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Oriental WalMart Closing: Renee Smith Interview
Town-n-Country Manager Calls Move "Pitiful"
January 16, 2016

W
ord traveled fast Friday that Walmart was closing its Walmart Express store just outside of Oriental. Very quickly, the conversation turned to, can Oriental get a full-service grocery – or something close to it – back?

Prior to the Walmart Express opening 20 months ago, in May 2014, Oriental had an independent grocer, the Town-n-Country which had been in business for 4 decades. A year and a half in to what turns out to have been a WalMart experiment, the Town-n-Country had lost much of its clientele and shut down in October.

TownDock.net spoke Friday with Renee Smith, who managed the Town-n-Country owned by her mother, Ruth Ireland. By noontime Friday, she said, she’d had four inquiries about the now shuttered Town n Country.

Smith said her mother, would not want to reopen the store. “She’s not doing that.”

As for Renee herself she says that in the past 2-1/2 months she’s missed the business she grew up in. She’s open to outside investors buying in and her “helping them” but she emphasizes, “I’m not going to retail for a chain.”

Inside the former Town & Country that Renee Smith managed (photo from September 2014) before the store went out of business.

Smith says she was not overly surprised by Walmart’s decision to close all of its Walmart Express stores, including the one that set up about a football field away from her family’s Town-n-Country. Last year she says, she read a Wall Street Journal article that suggested the CEO of Walmart was not a fan of the small -box store approach and didn’t want to proceed with them because they were not good for the Walmart mainstay, the Superecenters.

For Renee Smith, the big takeaway from that article was that Walmart would, “do away” with the WalMart express stores in 2016.

Her Town-n-Country had lost customer base since the WalMart Express grand opening in May 2014 (an event that had County and Town officials in attendance and a high school band playing). The T-n-C tried to hang on but Smith said she and her mother had no way of knowing exactly when in 2016 Walmart’s CEO would pull the plug on the Express stores, a move which could give T-n-C a shot at regaining customers.

And so they shut down their store of 40+ years in October. Less than 3 months later came news of the Express’s departure.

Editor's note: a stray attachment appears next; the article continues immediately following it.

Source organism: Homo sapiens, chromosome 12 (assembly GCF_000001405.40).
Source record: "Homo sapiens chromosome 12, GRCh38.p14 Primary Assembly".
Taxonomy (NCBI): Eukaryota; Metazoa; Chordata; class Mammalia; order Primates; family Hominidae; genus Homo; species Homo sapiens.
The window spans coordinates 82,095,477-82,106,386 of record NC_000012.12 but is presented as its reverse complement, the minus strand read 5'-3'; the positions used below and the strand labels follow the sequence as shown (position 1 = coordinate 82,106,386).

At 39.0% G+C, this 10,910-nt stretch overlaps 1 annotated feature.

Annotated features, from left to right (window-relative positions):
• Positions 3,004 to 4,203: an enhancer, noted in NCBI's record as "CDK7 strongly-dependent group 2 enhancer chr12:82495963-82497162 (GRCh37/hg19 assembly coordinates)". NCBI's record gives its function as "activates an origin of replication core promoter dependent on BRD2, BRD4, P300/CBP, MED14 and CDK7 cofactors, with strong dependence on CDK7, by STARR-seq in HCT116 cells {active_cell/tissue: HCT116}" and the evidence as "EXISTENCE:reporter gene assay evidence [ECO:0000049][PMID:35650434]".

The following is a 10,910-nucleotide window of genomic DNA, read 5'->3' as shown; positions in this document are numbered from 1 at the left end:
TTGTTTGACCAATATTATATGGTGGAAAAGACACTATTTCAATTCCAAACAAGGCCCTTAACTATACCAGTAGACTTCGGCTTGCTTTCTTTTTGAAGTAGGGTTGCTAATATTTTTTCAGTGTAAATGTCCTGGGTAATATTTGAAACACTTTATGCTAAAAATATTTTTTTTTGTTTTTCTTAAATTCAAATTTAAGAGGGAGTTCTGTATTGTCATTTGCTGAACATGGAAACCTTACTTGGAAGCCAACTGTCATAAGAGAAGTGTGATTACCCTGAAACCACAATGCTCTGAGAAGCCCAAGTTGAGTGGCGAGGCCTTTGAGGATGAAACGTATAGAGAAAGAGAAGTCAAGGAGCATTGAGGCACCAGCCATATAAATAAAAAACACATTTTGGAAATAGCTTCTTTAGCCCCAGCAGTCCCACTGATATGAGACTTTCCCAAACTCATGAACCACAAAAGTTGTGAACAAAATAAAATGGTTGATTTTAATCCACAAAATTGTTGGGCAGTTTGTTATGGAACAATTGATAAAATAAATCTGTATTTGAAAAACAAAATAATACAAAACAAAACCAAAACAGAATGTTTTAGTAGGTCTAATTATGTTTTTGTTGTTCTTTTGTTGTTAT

Asked for comment Friday, Renee Smith did not hold back, “We didn’t turn our back on the people of Oriental,” she said, of her family keeping the store going in the face of the WalMart competition. “We tried to fight it and lost a lot of money.”

In contrast, she said, “Walmart’s turned its back on y’all.”

“It’s really pitiful.” Smith said. “Oriental now has two empty buildings” on the Highway 55 entrance to town.

Smith added that some in Oriental were lately “so worried about the graffiti” on the T-n-C (blaming Walmart for the independent market’s closing.) Smith suggests the Friday announcement should change the focus.

(The front of the T-n-C was painted with graffiti on Halloween, a few nights after it closed and its continued presence has prompted a proposed graffiti ordinance from the Town. Her mother, Smith says, plans to have the graffiti painted over by the end of the month.)

“Now there are bigger fish to fry,” Smith said of Oriental’s future with two abandoned buildings.

Some of Smith’s former employees had gotten jobs at the WalMart Express, she said, at 25 hours per week. Now they’ll be looking for jobs again.

In closing, Smith expressed disdain for Oriental’s Town Board of 2013 which didn’t demand Walmart annex in to Town but nonetheless gave it access to the Town’s water system. Three decades earlier her mother was told she had to annex in – and pay town property taxes – in order to get the same water access. That unusual treatment for Walmart in 2013 saved the giant retailer the cost of laying pipe to the County water system at Straight Road.

Smith recalled a commissioner in 2013 saying the Town Board was doing that “‘for the poor people.’”

“Well,” Renee Smith said Friday, as Oriental faced the prospect of not one but two abandoned grocery stores, “it looks like Walmart bailed on the poor people.”

Posted Saturday January 16, 2016 by Melinda Penkava


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